I’ve been hyperaware of my body lately, which I realize sounds insane. How could I possibly not be aware of it? I’m living in it! And I would answer: Have you ever found a tick on the back of your neck? How long has he been there? How much of your blood has he removed?
Recent writing by Kimberly Dark and Heather Corinna (both of whom recently graced the Reader with their words) as well as Sonya Renee Taylor’s book The Body Is Not an Apology have anchored my research into what is there: a body assigned female at birth (AFAB), with the wear and tear you’d expect after a life spent preferentially in right-brain, head-based activities (reading, listening to music, solving the world’s problems around a bonfire). “Neither a hiker nor a marathon runner shall this baby be,” the delivery doctor surely said, as I emerged from the womb clutching a stack of magazines.
But it’s not just how I’m feeling or how my body is working. It’s also what you think about my body. Reader, no matter how much I might try to avoid it, no matter how well I express my thoughts and desires in this space, if you meet me in person you will be thinking about my body. It does not matter if you want to be thinking about my body or not. It does not matter if I want you to be thinking about my body or not.
Taylor deftly illustrates the usual response to this situation in the companion workbook to The Body Is Not an Apology: those of us with bodies that don’t work like or look like the majority of other bodies must carry a certain measure of self-love in order to walk around on this earth, whether we believe it or not. Taylor teaches us to work on the discipline of what she calls “radical self-love,” to believe in our abilities despite what others might think. As long as I keep up the attitude that I belong in this world, that my body is a vessel that carries my special gifts, then I can (possibly) get through a day and do what I’m supposed to do.
This is all well and good, but these days I’m gravitating more toward the philosophy of writer Da’Shaun L. Harrison, whose recent book Belly of the Beast: The Politics of Anti-Fatness as Anti-Blackness goes a bit further. How helpful is it for me to believe in myself, when you who are in a position of power over me have been taught to never believe in my worth? “The Body—an entity of sorts, or the flesh we are born into—is not what creates the violence,” Harrison writes. “What creates the violence is an ideology and the power to enforce it, interpersonally or systemically. This means that whether or not you love on, show up for, and transform how you view your body, the structure of the World does not shift.”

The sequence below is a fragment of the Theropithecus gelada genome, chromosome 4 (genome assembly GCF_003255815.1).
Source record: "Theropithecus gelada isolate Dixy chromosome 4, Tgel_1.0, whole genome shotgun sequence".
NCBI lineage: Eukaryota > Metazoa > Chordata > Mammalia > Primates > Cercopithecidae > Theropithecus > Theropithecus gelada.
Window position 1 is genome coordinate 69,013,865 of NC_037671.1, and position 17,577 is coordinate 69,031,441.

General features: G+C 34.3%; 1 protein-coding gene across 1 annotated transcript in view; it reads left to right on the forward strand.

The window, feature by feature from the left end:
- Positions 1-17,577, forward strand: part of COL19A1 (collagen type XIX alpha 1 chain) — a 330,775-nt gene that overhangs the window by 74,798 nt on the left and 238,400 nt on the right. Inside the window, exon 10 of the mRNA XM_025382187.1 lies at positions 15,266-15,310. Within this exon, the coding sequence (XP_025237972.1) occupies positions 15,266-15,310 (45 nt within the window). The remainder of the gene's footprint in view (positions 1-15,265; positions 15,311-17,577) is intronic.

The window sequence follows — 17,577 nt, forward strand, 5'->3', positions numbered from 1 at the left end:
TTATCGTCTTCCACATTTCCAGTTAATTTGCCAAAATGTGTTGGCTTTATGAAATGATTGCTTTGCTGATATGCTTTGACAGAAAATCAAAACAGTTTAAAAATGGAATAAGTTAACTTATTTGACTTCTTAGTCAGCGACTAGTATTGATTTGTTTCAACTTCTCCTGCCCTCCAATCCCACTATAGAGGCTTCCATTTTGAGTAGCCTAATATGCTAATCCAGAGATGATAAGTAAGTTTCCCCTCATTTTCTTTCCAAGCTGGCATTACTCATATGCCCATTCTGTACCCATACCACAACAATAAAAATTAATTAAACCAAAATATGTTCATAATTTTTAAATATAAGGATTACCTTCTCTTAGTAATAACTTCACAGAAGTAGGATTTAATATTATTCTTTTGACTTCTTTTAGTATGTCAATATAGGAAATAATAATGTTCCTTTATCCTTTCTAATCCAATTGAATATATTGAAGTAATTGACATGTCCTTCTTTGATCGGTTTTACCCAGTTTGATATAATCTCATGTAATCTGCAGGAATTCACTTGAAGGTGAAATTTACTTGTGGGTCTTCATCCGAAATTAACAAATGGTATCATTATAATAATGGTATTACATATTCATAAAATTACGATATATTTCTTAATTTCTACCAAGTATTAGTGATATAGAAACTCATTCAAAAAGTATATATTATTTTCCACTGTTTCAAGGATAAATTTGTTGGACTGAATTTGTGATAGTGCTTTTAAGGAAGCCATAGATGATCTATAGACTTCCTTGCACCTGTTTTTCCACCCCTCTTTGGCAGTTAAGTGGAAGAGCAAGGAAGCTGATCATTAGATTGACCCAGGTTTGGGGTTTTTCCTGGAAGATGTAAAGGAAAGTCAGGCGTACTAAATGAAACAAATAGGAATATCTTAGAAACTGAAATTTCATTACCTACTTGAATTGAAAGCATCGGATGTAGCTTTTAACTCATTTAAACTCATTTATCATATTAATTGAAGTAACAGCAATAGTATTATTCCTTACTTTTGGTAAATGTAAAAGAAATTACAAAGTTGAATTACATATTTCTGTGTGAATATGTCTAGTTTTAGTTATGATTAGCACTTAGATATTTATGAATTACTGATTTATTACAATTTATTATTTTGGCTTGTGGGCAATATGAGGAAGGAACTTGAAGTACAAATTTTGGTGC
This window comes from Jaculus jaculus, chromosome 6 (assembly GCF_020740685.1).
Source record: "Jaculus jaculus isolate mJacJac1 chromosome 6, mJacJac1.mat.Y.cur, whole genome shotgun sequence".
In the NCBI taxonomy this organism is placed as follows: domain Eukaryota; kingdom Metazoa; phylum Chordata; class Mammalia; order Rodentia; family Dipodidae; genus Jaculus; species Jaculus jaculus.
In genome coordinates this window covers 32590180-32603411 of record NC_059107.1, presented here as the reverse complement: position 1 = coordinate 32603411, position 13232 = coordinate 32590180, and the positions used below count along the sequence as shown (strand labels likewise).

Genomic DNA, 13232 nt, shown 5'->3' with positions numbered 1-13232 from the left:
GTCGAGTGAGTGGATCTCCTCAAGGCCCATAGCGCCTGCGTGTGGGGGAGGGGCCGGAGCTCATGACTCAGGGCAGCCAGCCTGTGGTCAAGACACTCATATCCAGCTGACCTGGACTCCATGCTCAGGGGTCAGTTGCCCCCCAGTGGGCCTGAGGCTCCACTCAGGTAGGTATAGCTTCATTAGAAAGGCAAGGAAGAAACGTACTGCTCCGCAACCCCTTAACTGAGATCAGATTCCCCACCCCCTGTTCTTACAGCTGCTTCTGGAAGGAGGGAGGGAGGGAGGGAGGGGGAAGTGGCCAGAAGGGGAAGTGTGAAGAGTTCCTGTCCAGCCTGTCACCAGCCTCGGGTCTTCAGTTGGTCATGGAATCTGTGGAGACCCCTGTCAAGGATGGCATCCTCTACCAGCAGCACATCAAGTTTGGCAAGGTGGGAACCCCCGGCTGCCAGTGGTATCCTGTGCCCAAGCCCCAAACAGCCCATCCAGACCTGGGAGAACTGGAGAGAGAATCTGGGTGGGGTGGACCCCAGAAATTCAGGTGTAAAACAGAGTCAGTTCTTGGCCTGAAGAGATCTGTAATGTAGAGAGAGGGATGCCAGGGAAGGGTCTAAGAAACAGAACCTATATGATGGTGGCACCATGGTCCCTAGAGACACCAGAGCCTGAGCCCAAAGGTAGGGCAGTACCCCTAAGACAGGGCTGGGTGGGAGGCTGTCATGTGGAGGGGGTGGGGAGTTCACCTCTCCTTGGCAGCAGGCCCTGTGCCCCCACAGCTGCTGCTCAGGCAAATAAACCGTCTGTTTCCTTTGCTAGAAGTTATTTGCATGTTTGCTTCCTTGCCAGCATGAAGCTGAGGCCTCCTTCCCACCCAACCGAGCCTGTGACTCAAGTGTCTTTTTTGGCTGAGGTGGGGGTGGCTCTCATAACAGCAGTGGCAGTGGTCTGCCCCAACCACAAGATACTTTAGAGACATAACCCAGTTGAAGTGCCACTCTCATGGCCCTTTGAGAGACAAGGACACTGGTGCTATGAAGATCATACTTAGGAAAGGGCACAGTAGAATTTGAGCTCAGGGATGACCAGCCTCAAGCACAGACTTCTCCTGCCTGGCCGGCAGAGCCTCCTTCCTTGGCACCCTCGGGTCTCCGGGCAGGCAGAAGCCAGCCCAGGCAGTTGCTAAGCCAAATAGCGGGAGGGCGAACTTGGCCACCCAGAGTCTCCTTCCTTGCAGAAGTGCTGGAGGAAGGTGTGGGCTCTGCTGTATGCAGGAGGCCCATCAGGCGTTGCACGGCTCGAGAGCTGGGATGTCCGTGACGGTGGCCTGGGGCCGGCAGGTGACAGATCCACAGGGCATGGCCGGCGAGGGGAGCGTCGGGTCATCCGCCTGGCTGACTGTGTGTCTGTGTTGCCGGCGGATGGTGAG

British band Jenny Moore’s Mystic Business, led by singer and composer Jenny Moore, has created a feminist soundtrack for my introspection with their new EP, He Earns Enough (released by UK indie label Lost Map). Jenny Moore started making music in the DIY scenes she found in London in the late 2000s, after moving to the city from her native Canada to study art. He Earns Enough combines poppy dance punk and R&B arrangements in tunes that emphasize group singing. Mystic Business is a six-piece, and some members are also in F*Choir, an all-gender choir Moore directs that performs songs about gender and sexuality as well as her arrangements of material by the likes of composer and choreographer Meredith Monk and singer-songwriter Tirzah.
Lost Map Records released He Earns Enough earlier this month.
In F*Choir, Moore demonstrates a deft ear for matching other people’s experimental compositions to the abilities of different singers. For example, Monk’s “Panda Chant II” (from her 1983 opera The Games) usually requires a much larger ensemble, but F*Choir tackles it by having several singers each take on multiple parts. The economy of Moore’s arrangements helps them get swiftly to the heart of what’s important in the original work, and the strongest song on He Earns Enough is another cover: the entire band joins in the vocal gymnastics to provide harmony on “Woman Is a Word,” a take on a 2016 dance song by Los Angeles singer-songwriter Empress Of. The lyrics are declarative rather than confessional (“I’m only an image of what you see / You don’t know me”), and Jenny Moore’s Mystic Business substitutes band members’ voices for Empress Of’s darker synths, which makes Moore’s version feel bouncier and sunnier. It’s been a good thing to hear while I work out how to deal with other people’s thoughts and desires when they get in the way of mine.